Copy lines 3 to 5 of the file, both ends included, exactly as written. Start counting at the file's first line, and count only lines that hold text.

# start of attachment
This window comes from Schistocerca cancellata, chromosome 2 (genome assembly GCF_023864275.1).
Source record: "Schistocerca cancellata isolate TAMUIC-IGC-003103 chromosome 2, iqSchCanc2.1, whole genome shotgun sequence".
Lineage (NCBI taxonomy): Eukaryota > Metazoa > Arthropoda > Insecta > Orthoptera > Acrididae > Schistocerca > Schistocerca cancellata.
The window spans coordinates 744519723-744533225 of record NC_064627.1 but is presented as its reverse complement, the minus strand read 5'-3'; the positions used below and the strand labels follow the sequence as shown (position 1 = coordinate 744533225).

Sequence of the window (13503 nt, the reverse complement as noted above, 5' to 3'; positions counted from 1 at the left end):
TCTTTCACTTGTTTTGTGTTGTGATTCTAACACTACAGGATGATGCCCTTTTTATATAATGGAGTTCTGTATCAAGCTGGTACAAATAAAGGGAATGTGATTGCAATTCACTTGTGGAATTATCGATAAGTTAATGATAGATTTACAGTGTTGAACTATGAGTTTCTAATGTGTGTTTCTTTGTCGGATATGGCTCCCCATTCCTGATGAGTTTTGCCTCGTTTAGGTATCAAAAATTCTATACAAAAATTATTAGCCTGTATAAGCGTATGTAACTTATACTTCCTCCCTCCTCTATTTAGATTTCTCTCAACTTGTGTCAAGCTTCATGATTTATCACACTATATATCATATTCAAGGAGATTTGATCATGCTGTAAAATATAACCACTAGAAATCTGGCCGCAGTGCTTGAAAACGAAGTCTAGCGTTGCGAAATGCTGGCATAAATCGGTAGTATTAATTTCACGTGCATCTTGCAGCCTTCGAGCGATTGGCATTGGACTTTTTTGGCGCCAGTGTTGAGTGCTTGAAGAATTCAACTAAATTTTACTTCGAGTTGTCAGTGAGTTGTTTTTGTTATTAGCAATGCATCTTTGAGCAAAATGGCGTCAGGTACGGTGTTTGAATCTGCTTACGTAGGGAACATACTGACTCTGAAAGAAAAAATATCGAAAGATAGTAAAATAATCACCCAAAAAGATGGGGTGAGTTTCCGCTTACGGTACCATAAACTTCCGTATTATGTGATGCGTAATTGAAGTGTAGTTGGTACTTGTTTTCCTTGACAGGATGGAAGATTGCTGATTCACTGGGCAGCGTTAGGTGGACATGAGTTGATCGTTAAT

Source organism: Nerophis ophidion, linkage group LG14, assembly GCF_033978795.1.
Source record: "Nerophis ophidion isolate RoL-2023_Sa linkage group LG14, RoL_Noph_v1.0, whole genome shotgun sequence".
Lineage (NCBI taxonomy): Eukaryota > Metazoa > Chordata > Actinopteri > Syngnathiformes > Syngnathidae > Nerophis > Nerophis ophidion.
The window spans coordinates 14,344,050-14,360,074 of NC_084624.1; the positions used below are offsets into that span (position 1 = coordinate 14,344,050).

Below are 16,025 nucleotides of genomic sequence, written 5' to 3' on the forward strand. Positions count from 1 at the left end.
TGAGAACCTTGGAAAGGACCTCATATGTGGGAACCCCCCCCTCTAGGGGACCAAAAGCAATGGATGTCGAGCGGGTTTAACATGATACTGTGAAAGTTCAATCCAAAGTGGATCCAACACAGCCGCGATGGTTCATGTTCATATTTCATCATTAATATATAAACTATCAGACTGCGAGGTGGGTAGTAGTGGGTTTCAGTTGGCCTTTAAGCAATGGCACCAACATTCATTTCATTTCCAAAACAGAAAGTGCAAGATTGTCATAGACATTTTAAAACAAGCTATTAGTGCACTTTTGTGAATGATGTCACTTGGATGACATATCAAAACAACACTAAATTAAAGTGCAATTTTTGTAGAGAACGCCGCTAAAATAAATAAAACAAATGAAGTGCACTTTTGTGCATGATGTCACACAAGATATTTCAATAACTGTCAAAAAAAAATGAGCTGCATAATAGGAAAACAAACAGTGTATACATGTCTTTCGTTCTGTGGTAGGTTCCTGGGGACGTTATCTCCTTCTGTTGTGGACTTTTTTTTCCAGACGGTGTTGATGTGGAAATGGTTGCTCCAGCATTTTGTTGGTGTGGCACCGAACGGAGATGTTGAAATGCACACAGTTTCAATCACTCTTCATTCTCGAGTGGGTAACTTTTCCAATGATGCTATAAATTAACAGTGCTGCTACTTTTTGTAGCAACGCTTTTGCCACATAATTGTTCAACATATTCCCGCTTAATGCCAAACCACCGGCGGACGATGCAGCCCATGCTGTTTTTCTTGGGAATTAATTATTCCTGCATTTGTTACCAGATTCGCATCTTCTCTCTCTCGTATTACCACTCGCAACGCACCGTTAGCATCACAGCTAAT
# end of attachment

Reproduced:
Lineage (NCBI taxonomy): Eukaryota > Metazoa > Arthropoda > Insecta > Orthoptera > Acrididae > Schistocerca > Schistocerca cancellata.
The window spans coordinates 744519723-744533225 of record NC_064627.1 but is presented as its reverse complement, the minus strand read 5'-3'; the positions used below and the strand labels follow the sequence as shown (position 1 = coordinate 744533225).

Sequence of the window (13503 nt, the reverse complement as noted above, 5' to 3'; positions counted from 1 at the left end):